A. I think people may not realize that Florida is incredibly robust agriculturally and has a wide diversity of different types of production … With this, we also have a large array of students who are interested in the leadership, entrepreneurial, and scientific ideals harbored through FFA. In fact, some of our strongest FFA chapters are located in the city of Miami and in the heart of Orlando. The diversity of Florida agriculture allows urban, rural, and suburban students to find their niche within the FFA.

Q. Florida versus National office- What experiences are you taking from your state chapter into your national role?

A. Similar to National FFA officers, Florida FFA officers postpone a year of college to serve FFA members and help showcase what the blue corduroy jacket means. During my time as a state officer, I completed roughly 35 chapter visits and hosted four different conferences. My state officer team was also granted the ability to tour agriculture in Iowa and South Africa, and I was afforded the opportunity to attend the State Presidents’ Conference hosted by National FFA and speak to congressmen in Washington, D.C. National FFA officers have a similar mission and complete similar tasks, though on a much larger scale. My role as a state officer allowed me to understand how to make decisions for the betterment of the organization, and not just myself. I know this will be an essential skills to represent FFA members from across the United States.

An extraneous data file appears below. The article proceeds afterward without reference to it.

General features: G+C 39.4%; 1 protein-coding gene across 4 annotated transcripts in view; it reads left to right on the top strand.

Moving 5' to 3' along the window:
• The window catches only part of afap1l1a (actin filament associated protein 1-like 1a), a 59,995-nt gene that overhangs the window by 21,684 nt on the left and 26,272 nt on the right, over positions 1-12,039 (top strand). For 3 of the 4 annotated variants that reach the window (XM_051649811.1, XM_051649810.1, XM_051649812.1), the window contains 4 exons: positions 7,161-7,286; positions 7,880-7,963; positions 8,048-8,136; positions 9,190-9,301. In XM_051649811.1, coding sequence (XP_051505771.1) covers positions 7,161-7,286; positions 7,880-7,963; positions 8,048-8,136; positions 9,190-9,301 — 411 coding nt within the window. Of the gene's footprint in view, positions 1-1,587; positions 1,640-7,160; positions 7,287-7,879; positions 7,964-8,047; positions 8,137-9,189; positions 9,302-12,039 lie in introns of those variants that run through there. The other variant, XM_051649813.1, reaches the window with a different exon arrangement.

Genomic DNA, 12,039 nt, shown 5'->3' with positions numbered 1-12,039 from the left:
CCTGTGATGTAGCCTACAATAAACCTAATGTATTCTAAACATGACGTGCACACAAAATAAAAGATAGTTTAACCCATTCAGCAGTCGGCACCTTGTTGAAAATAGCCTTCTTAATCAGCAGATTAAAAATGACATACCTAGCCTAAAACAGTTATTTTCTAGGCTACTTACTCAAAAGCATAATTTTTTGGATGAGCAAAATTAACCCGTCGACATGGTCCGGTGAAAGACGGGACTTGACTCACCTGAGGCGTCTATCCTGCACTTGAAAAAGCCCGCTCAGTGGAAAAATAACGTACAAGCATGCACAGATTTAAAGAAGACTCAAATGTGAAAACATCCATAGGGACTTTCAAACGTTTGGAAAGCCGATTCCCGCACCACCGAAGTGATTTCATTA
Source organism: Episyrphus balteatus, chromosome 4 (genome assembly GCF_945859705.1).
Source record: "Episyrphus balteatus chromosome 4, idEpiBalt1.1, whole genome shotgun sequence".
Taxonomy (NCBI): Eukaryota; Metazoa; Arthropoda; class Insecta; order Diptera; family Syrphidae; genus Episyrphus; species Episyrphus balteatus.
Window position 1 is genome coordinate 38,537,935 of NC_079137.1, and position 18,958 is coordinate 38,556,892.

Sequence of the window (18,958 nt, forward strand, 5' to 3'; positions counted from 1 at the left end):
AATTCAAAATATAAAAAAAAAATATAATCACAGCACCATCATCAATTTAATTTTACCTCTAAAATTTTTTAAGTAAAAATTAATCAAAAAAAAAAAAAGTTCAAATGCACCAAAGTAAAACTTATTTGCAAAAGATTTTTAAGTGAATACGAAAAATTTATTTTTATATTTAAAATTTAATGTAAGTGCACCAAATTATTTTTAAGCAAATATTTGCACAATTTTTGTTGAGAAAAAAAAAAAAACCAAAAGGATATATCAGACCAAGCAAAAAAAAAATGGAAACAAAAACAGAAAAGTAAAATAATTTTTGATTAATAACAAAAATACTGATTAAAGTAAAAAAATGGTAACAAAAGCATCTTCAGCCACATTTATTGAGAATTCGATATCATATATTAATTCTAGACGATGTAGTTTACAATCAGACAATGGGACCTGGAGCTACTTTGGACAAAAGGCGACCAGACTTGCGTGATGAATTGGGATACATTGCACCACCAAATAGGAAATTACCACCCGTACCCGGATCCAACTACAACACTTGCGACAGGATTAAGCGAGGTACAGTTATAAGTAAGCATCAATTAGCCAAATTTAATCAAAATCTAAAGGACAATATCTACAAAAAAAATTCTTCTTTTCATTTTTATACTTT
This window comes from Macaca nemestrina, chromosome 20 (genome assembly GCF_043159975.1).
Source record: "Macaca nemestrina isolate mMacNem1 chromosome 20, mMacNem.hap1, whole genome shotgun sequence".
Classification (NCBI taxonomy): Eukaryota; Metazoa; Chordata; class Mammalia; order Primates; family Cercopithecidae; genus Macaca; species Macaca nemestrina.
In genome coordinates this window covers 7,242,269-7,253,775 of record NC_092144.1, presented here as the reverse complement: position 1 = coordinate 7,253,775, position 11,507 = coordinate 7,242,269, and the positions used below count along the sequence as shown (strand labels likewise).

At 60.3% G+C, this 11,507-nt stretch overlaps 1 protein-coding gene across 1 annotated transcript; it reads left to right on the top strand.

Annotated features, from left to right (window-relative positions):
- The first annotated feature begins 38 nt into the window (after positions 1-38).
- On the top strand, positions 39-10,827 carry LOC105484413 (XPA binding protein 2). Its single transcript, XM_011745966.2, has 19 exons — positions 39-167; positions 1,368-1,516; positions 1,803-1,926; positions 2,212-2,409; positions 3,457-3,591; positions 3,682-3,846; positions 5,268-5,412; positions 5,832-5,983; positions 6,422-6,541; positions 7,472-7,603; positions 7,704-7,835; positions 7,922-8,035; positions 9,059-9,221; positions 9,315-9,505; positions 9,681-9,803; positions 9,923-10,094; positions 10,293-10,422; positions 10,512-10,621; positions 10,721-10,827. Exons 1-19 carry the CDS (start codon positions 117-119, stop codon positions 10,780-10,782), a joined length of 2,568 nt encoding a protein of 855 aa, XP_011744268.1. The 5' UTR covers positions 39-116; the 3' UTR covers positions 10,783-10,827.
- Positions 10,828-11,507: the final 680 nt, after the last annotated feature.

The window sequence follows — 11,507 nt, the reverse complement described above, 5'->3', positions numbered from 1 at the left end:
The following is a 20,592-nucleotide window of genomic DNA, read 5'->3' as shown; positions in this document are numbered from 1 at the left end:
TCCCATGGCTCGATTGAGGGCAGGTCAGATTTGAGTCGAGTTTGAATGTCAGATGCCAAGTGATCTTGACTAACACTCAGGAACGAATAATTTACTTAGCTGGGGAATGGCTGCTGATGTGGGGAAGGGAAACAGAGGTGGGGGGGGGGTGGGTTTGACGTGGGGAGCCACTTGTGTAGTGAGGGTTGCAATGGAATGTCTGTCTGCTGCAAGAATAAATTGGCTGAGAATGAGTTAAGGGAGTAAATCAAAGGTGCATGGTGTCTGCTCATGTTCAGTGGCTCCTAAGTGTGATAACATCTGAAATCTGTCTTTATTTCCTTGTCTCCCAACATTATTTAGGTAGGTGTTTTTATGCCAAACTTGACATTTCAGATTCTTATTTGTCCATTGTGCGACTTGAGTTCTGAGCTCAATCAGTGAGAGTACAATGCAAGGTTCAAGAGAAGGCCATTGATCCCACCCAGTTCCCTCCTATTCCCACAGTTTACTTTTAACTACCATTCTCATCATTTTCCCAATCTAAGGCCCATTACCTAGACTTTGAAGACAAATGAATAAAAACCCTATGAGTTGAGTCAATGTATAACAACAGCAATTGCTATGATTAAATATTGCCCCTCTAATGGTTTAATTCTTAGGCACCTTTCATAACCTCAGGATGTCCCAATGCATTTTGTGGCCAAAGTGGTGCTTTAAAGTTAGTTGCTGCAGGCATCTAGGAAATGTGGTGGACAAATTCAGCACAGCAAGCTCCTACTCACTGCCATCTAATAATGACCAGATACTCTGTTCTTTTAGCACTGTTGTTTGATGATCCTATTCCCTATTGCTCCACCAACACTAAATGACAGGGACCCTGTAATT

Q. What’s a typical day entail for you as National Secretary?

A. Though my journey has just begun, what I love about this position is that each day is very different yet focuses on the same goal: advancing the FFA. A typical day with students normally involves waking up early to attend a convention which entails: meeting students, watching sessions, delivering a workshop, giving a keynote, and helping the state FFA officers prepare for the next session. The days are typically long, with responsibilities like returning emails and phone calls scattered in, though incredibly rewarding as FFA members are the heart of the organization. Another type of day is one spent with stakeholders, learning about their goals and informing them on how FFA can help them. Between this are lots of training, agriculture tours, a trip to Japan to meet FFJ members ( Future Farmers of Japan), and meetings with legislators.

Q. Where do you see the future of FFA headed?

A. I think the National FFA Organization is as strong, robust, and diverse as ever and I think we will continue to make leaps as we strive to grow leaders, build communities, and strengthen agriculture. Already, FFA is active inside schools in both cities and suburbs but I will believe we will see more of this as people learn about the rigor and relevance of agricultural education. My team and I are incredibly passionate about diversity and inclusion, as we all have very different backgrounds. Working with them reminds me that FFA showcases the uniqueness of individuals, while uniting them around a common purpose. For me, the future of FFA looks like embracing our differences to make a brighter and stronger tomorrow.